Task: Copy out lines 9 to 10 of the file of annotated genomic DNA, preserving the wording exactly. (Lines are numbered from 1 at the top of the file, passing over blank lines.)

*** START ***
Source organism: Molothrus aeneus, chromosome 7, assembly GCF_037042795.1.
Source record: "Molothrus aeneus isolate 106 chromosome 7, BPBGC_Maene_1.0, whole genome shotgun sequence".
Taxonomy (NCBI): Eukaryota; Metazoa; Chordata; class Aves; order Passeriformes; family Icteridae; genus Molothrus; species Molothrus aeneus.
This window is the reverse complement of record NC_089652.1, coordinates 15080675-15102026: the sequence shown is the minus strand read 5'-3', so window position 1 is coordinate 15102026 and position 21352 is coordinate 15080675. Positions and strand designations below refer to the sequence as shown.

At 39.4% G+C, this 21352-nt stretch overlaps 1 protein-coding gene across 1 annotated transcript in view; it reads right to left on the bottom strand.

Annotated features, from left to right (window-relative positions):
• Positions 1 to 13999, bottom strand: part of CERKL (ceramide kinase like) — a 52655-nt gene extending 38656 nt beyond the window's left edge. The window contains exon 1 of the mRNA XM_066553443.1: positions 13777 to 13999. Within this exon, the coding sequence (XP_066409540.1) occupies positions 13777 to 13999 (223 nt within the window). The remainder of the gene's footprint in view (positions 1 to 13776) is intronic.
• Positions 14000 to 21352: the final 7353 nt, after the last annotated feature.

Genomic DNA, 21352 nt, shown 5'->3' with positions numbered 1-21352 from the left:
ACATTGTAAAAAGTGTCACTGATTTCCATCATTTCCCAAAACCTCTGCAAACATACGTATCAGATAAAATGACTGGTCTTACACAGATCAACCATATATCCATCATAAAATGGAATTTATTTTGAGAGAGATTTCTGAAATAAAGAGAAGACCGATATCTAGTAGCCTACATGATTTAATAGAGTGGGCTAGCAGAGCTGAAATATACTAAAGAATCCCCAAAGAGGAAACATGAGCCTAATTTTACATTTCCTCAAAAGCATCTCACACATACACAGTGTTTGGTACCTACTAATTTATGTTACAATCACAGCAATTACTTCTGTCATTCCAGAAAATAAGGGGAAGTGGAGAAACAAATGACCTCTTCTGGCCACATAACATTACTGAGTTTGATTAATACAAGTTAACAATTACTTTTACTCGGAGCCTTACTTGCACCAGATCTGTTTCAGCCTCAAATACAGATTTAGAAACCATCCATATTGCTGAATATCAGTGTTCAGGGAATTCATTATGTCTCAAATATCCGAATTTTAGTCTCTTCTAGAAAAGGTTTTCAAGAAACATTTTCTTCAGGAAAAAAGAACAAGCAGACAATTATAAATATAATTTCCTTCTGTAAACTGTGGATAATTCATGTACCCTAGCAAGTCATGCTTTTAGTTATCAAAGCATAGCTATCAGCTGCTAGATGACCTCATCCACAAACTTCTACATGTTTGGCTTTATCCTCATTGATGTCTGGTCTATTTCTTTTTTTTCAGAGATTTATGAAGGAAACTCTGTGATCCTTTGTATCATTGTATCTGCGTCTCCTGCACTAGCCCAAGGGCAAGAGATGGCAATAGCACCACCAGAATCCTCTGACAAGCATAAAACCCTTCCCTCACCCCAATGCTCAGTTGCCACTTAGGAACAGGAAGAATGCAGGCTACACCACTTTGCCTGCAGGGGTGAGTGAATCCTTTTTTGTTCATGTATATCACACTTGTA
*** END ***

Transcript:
Genomic DNA, 21352 nt, shown 5'->3' with positions numbered 1-21352 from the left:
ACATTGTAAAAAGTGTCACTGATTTCCATCATTTCCCAAAACCTCTGCAAACATACGTATCAGATAAAATGACTGGTCTTACACAGATCAACCATATATCCATCATAAAATGGAATTTATTTTGAGAGAGATTTCTGAAATAAAGAGAAGACCGATATCTAGTAGCCTACATGATTTAATAGAGTGGGCTAGCAGAGCTGAAATATACTAAAGAATCCCCAAAGAGGAAACATGAGCCTAATTTTACATTTCCTCAAAAGCATCTCACACATACACAGTGTTTGGTACCTACTAATTTATGTTACAATCACAGCAATTACTTCTGTCATTCCAGAAAATAAGGGGAAGTGGAGAAACAAATGACCTCTTCTGGCCACATAACATTACTGAGTTTGATTAATACAAGTTAACAATTACTTTTACTCGGAGCCTTACTTGCACCAGATCTGTTTCAGCCTCAAATACAGATTTAGAAACCATCCATATTGCTGAATATCAGTGTTCAGGGAATTCATTATGTCTCAAATATCCGAATTTTAGTCTCTTCTAGAAAAGGTTTTCAAGAAACATTTTCTTCAGGAAAAAAGAACAAGCAGACAATTATAAATATAATTTCCTTCTGTAAACTGTGGATAATTCATGTACCCTAGCAAGTCATGCTTTTAGTTATCAAAGCATAGCTATCAGCTGCTAGATGACCTCATCCACAAACTTCTACATGTTTGGCTTTATCCTCATTGATGTCTGGTCTATTTCTTTTTTTTCAGAGATTTATGAAGGAAACTCTGTGATCCTTTGTATCATTGTATCTGCGTCTCCTGCACTAGCCCAAGGGCAAGAGATGGCAATAGCACCACCAGAATCCTCTGACAAGCATAAAACCCTTCCCTCACCCCAATGCTCAGTTGCCACTTAGGAACAGGAAGAATGCAGGCTACACCACTTTGCCTGCAGGGGTGAGTGAATCCTTTTTTGTTCATGTATATCACACTTGTA